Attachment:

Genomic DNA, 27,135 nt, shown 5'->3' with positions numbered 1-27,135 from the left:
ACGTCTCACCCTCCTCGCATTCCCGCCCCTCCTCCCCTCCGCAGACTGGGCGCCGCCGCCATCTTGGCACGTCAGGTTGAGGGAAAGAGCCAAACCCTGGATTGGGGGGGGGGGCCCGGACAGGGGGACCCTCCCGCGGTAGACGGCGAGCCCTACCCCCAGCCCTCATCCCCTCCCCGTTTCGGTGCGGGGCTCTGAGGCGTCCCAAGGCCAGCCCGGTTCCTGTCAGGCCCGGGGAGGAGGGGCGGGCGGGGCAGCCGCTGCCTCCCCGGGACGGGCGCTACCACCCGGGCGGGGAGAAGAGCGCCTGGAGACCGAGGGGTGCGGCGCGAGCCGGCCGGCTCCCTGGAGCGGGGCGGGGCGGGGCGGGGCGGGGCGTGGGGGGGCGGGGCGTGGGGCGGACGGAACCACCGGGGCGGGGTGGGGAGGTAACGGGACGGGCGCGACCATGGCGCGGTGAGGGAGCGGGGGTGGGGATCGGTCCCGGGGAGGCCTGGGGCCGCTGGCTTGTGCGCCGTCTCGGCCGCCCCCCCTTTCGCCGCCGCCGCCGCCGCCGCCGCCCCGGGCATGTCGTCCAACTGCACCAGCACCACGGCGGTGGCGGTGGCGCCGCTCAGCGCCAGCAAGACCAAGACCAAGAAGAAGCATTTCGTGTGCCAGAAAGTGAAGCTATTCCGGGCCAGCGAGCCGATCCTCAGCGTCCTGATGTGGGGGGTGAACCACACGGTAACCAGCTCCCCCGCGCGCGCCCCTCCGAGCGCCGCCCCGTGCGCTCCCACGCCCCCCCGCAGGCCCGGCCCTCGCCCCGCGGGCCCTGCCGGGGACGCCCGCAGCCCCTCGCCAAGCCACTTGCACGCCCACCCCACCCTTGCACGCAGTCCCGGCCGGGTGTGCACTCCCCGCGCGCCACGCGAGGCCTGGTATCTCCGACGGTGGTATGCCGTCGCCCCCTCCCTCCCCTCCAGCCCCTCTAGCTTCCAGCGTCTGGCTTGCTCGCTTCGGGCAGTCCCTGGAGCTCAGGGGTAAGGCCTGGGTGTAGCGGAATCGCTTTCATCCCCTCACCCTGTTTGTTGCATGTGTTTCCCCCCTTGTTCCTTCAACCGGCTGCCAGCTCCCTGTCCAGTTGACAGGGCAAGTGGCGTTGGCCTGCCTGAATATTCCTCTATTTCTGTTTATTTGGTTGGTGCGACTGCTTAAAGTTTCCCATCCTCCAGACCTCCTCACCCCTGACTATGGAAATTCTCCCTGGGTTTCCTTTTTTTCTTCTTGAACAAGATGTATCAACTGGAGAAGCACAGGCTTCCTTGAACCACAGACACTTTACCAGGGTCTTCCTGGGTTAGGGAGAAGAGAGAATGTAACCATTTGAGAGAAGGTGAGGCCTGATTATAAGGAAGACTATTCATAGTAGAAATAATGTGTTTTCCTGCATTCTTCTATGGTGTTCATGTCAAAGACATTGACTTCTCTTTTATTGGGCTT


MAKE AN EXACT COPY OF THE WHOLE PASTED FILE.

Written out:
Genomic DNA, 27,135 nt, shown 5'->3' with positions numbered 1-27,135 from the left:
ACGTCTCACCCTCCTCGCATTCCCGCCCCTCCTCCCCTCCGCAGACTGGGCGCCGCCGCCATCTTGGCACGTCAGGTTGAGGGAAAGAGCCAAACCCTGGATTGGGGGGGGGGGCCCGGACAGGGGGACCCTCCCGCGGTAGACGGCGAGCCCTACCCCCAGCCCTCATCCCCTCCCCGTTTCGGTGCGGGGCTCTGAGGCGTCCCAAGGCCAGCCCGGTTCCTGTCAGGCCCGGGGAGGAGGGGCGGGCGGGGCAGCCGCTGCCTCCCCGGGACGGGCGCTACCACCCGGGCGGGGAGAAGAGCGCCTGGAGACCGAGGGGTGCGGCGCGAGCCGGCCGGCTCCCTGGAGCGGGGCGGGGCGGGGCGGGGCGGGGCGTGGGGGGGCGGGGCGTGGGGCGGACGGAACCACCGGGGCGGGGTGGGGAGGTAACGGGACGGGCGCGACCATGGCGCGGTGAGGGAGCGGGGGTGGGGATCGGTCCCGGGGAGGCCTGGGGCCGCTGGCTTGTGCGCCGTCTCGGCCGCCCCCCCTTTCGCCGCCGCCGCCGCCGCCGCCGCCCCGGGCATGTCGTCCAACTGCACCAGCACCACGGCGGTGGCGGTGGCGCCGCTCAGCGCCAGCAAGACCAAGACCAAGAAGAAGCATTTCGTGTGCCAGAAAGTGAAGCTATTCCGGGCCAGCGAGCCGATCCTCAGCGTCCTGATGTGGGGGGTGAACCACACGGTAACCAGCTCCCCCGCGCGCGCCCCTCCGAGCGCCGCCCCGTGCGCTCCCACGCCCCCCCGCAGGCCCGGCCCTCGCCCCGCGGGCCCTGCCGGGGACGCCCGCAGCCCCTCGCCAAGCCACTTGCACGCCCACCCCACCCTTGCACGCAGTCCCGGCCGGGTGTGCACTCCCCGCGCGCCACGCGAGGCCTGGTATCTCCGACGGTGGTATGCCGTCGCCCCCTCCCTCCCCTCCAGCCCCTCTAGCTTCCAGCGTCTGGCTTGCTCGCTTCGGGCAGTCCCTGGAGCTCAGGGGTAAGGCCTGGGTGTAGCGGAATCGCTTTCATCCCCTCACCCTGTTTGTTGCATGTGTTTCCCCCCTTGTTCCTTCAACCGGCTGCCAGCTCCCTGTCCAGTTGACAGGGCAAGTGGCGTTGGCCTGCCTGAATATTCCTCTATTTCTGTTTATTTGGTTGGTGCGACTGCTTAAAGTTTCCCATCCTCCAGACCTCCTCACCCCTGACTATGGAAATTCTCCCTGGGTTTCCTTTTTTTCTTCTTGAACAAGATGTATCAACTGGAGAAGCACAGGCTTCCTTGAACCACAGACACTTTACCAGGGTCTTCCTGGGTTAGGGAGAAGAGAGAATGTAACCATTTGAGAGAAGGTGAGGCCTGATTATAAGGAAGACTATTCATAGTAGAAATAATGTGTTTTCCTGCATTCTTCTATGGTGTTCATGTCAAAGACATTGACTTCTCTTTTATTGGGCTT